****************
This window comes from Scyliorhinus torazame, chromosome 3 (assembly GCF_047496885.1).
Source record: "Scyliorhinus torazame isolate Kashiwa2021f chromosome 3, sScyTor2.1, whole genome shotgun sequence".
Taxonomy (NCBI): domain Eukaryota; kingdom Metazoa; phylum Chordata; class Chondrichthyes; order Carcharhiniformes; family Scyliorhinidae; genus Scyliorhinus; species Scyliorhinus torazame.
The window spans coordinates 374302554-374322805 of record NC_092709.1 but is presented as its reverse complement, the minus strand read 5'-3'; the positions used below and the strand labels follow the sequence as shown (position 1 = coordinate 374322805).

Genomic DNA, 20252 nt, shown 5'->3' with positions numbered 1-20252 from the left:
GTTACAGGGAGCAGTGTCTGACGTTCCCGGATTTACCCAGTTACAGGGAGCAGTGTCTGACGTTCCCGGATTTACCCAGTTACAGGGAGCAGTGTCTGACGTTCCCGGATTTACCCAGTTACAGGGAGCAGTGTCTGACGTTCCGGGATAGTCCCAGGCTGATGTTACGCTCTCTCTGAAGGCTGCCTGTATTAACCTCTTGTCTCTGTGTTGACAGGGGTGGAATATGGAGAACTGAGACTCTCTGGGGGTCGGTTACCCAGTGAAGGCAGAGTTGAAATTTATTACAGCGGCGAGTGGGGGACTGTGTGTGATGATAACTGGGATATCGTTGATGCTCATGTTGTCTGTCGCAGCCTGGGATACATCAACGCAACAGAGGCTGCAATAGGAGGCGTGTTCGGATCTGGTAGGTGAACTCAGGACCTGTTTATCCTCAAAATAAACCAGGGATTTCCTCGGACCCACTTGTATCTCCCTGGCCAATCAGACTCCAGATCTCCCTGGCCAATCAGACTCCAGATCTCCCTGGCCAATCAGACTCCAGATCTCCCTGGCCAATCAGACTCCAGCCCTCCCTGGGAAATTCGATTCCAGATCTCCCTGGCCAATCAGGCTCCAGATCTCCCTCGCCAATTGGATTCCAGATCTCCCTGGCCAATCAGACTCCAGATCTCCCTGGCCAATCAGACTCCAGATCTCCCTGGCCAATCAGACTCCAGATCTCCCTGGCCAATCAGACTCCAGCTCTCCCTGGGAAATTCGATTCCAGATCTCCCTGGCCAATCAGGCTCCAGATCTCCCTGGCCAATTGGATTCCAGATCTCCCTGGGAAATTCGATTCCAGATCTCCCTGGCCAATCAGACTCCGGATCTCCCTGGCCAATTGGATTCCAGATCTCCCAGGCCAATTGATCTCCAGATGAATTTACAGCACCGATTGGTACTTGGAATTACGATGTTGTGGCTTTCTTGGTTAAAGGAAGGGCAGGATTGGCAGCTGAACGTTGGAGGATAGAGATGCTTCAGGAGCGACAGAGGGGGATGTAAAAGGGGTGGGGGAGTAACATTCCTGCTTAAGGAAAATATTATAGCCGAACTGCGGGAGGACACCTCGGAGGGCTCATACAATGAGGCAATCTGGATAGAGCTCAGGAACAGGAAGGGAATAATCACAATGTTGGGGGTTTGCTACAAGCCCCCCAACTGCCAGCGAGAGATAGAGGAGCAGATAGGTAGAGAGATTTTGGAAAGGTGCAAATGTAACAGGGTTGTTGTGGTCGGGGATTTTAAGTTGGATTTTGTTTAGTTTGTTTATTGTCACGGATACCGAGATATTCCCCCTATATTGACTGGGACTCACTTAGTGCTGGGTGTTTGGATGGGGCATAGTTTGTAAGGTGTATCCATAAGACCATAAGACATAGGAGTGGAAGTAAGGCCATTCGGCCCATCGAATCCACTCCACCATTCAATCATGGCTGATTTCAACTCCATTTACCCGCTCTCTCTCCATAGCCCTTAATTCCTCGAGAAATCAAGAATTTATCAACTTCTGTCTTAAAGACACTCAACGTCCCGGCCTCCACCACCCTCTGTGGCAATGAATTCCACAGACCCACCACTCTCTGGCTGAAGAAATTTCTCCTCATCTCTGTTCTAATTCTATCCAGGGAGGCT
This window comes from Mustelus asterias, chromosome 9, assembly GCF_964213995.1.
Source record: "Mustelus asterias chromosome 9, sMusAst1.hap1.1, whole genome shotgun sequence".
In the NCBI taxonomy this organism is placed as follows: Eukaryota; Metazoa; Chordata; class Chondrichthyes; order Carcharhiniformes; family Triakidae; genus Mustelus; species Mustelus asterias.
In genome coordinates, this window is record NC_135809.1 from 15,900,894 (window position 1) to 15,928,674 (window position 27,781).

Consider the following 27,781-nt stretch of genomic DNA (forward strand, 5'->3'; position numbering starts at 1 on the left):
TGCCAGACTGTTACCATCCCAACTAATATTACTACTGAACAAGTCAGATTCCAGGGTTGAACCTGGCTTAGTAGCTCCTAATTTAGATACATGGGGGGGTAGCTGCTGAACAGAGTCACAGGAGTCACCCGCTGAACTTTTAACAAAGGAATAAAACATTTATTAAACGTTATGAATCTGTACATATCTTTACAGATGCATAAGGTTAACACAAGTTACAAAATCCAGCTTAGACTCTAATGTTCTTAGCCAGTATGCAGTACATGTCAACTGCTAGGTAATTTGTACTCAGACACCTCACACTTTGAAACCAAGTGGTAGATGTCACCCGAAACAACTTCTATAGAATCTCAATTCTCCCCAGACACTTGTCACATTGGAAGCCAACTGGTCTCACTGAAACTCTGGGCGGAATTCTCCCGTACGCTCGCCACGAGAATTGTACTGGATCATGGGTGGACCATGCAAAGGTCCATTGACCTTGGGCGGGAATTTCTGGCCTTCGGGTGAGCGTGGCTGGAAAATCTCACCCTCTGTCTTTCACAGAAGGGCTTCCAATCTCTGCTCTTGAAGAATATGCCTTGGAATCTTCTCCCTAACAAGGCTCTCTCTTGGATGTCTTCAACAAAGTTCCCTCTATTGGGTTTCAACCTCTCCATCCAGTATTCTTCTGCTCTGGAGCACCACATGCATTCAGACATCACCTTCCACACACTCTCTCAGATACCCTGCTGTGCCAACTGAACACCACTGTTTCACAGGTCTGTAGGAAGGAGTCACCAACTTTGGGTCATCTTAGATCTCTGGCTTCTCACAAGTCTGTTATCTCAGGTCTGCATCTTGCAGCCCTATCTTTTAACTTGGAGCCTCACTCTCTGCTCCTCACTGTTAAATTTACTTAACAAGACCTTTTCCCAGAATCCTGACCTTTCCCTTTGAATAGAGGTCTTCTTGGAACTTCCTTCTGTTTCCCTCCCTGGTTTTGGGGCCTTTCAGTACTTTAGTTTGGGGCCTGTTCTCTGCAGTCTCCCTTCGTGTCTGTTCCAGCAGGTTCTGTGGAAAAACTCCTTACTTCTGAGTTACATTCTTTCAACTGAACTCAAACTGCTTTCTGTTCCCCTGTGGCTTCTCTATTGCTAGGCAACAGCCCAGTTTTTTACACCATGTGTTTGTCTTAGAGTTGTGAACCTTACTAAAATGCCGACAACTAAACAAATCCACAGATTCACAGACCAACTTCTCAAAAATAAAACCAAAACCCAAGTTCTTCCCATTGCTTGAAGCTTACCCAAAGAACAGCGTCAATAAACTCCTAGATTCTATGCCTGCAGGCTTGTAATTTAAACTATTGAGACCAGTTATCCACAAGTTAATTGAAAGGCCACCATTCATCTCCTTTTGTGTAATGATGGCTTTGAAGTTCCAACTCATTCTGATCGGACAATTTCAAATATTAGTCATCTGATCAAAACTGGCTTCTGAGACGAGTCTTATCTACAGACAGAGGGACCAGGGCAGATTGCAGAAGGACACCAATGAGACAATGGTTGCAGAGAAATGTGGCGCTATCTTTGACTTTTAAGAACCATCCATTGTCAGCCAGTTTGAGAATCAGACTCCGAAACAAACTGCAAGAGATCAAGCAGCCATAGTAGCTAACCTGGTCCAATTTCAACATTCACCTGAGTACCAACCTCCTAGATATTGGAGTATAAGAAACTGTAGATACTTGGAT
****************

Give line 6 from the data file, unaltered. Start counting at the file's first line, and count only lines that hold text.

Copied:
GTTACAGGGAGCAGTGTCTGACGTTCCCGGATTTACCCAGTTACAGGGAGCAGTGTCTGACGTTCCCGGATTTACCCAGTTACAGGGAGCAGTGTCTGACGTTCCCGGATTTACCCAGTTACAGGGAGCAGTGTCTGACGTTCCGGGATAGTCCCAGGCTGATGTTACGCTCTCTCTGAAGGCTGCCTGTATTAACCTCTTGTCTCTGTGTTGACAGGGGTGGAATATGGAGAACTGAGACTCTCTGGGGGTCGGTTACCCAGTGAAGGCAGAGTTGAAATTTATTACAGCGGCGAGTGGGGGACTGTGTGTGATGATAACTGGGATATCGTTGATGCTCATGTTGTCTGTCGCAGCCTGGGATACATCAACGCAACAGAGGCTGCAATAGGAGGCGTGTTCGGATCTGGTAGGTGAACTCAGGACCTGTTTATCCTCAAAATAAACCAGGGATTTCCTCGGACCCACTTGTATCTCCCTGGCCAATCAGACTCCAGATCTCCCTGGCCAATCAGACTCCAGATCTCCCTGGCCAATCAGACTCCAGATCTCCCTGGCCAATCAGACTCCAGCCCTCCCTGGGAAATTCGATTCCAGATCTCCCTGGCCAATCAGGCTCCAGATCTCCCTCGCCAATTGGATTCCAGATCTCCCTGGCCAATCAGACTCCAGATCTCCCTGGCCAATCAGACTCCAGATCTCCCTGGCCAATCAGACTCCAGATCTCCCTGGCCAATCAGACTCCAGCTCTCCCTGGGAAATTCGATTCCAGATCTCCCTGGCCAATCAGGCTCCAGATCTCCCTGGCCAATTGGATTCCAGATCTCCCTGGGAAATTCGATTCCAGATCTCCCTGGCCAATCAGACTCCGGATCTCCCTGGCCAATTGGATTCCAGATCTCCCAGGCCAATTGATCTCCAGATGAATTTACAGCACCGATTGGTACTTGGAATTACGATGTTGTGGCTTTCTTGGTTAAAGGAAGGGCAGGATTGGCAGCTGAACGTTGGAGGATAGAGATGCTTCAGGAGCGACAGAGGGGGATGTAAAAGGGGTGGGGGAGTAACATTCCTGCTTAAGGAAAATATTATAGCCGAACTGCGGGAGGACACCTCGGAGGGCTCATACAATGAGGCAATCTGGATAGAGCTCAGGAACAGGAAGGGAATAATCACAATGTTGGGGGTTTGCTACAAGCCCCCCAACTGCCAGCGAGAGATAGAGGAGCAGATAGGTAGAGAGATTTTGGAAAGGTGCAAATGTAACAGGGTTGTTGTGGTCGGGGATTTTAAGTTGGATTTTGTTTAGTTTGTTTATTGTCACGGATACCGAGATATTCCCCCTATATTGACTGGGACTCACTTAGTGCTGGGTGTTTGGATGGGGCATAGTTTGTAAGGTGTATCCATAAGACCATAAGACATAGGAGTGGAAGTAAGGCCATTCGGCCCATCGAATCCACTCCACCATTCAATCATGGCTGATTTCAACTCCATTTACCCGCTCTCTCTCCATAGCCCTTAATTCCTCGAGAAATCAAGAATTTATCAACTTCTGTCTTAAAGACACTCAACGTCCCGGCCTCCACCACCCTCTGTGGCAATGAATTCCACAGACCCACCACTCTCTGGCTGAAGAAATTTCTCCTCATCTCTGTTCTAATTCTATCCAGGGAGGCT